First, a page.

Posted: 27 Jun 2016 01:03 PM PDT

One of the benefits of VR is being able to set foot in another place without actually leaving the room you're in. Google wants to make that into a learning experience with a brand new Android app called Expeditions. With it, you'll be able to go to places like historical landmarks, launch yourself out into space, or dive under the waves and scout out oceans.

Google has over 200 expeditions available right out of the gate, all of which have dedicated pieces of information that you can listen to and watch while exploring the area. That includes a list of descriptions for each expedition, questions, interesting facts that can be used as talking points, and more.


Getting Expeditions uses Google Cardboard with an Android phone or with just an Android smartphone or tablet using a "Magic Window" mode that lacks the 3D VR experience, but still offers the other features.

Google is offering Expedition kits through Best Buy, too, which include a total of 30 Mattel viewers, 30 devices, an Insignia teacher device, three rapid chargers, a TP-Link router, and a Pelican case, all for $9,999. The kits are available to pre-order by schools right now.

Expeditions for Android is available right now, and it will be available for the iPhone and iPad at some point in the near future.

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Google's Awareness API is now out, filled with promise and potential for abuse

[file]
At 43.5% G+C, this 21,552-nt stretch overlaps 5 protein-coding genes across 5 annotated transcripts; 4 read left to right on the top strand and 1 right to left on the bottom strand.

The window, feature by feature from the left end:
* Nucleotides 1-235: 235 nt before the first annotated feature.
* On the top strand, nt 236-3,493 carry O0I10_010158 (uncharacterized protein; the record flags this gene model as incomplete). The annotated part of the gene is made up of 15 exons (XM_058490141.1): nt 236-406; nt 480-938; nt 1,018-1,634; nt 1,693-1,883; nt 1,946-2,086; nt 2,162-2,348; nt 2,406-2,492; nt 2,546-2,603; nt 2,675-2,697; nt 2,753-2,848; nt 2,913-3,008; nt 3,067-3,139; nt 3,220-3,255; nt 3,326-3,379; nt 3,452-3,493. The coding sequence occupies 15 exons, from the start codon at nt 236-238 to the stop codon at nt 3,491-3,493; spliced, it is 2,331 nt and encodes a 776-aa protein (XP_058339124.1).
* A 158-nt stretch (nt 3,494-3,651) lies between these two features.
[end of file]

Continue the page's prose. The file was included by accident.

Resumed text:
Posted: 27 Jun 2016 12:57 PM PDT


Google's new Awareness API - part of Google Play Services - is legitimately cool. In theory. Announced at I/O, it allows apps to access what you're doing, in a general sense, and then give you information based on that status. For now, the API offers two ways for apps to monitor your current status, per Google's blog post.

  • The Snapshot API lets your app easily request information about the user's current context.
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Google's Awareness API is now out, filled with promise and potential for abuse was written by the awesome team at Android Police.

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Twitter adds stickers to pictures, presumably because Facebook has them

Posted: 27 Jun 2016 12:15 PM PDT


Stickers are growing in popularity on the web, with Facebook leading the way in Messenger and in status updates and comments. Other chat apps, including WeChat and LINE, also support the feature, which has seemingly led to Twitter wanting to join the party too.

Twitter's implementation of stickers differs a little to others, mainly because instead of adding a sticker to a tweet (which would feel a bit weird), they're added to pictures.

Read More

Twitter adds stickers to pictures, presumably because Facebook has them was written by the awesome team at Android Police.

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Monday app and game sales: Kingdom Rush Origins, Tiny Planet FX Pro, Death Worm, and more

Posted: 27 Jun 2016 11:31 AM PDT


A new week has just begun, and that can be sort of a bummer. The weekend is like forever away. You know what's not a bummer? Getting apps and games on sale. We've got some of those listed below to help you start the week right.


Twilight Pro Unlock: $0.99 from $2.99

Meme Generator: $0.99 from $2.99

Sleep as Android Unlock: $0.99 from $2.99

7 Minute Workout Pro: $0.99 from $2.99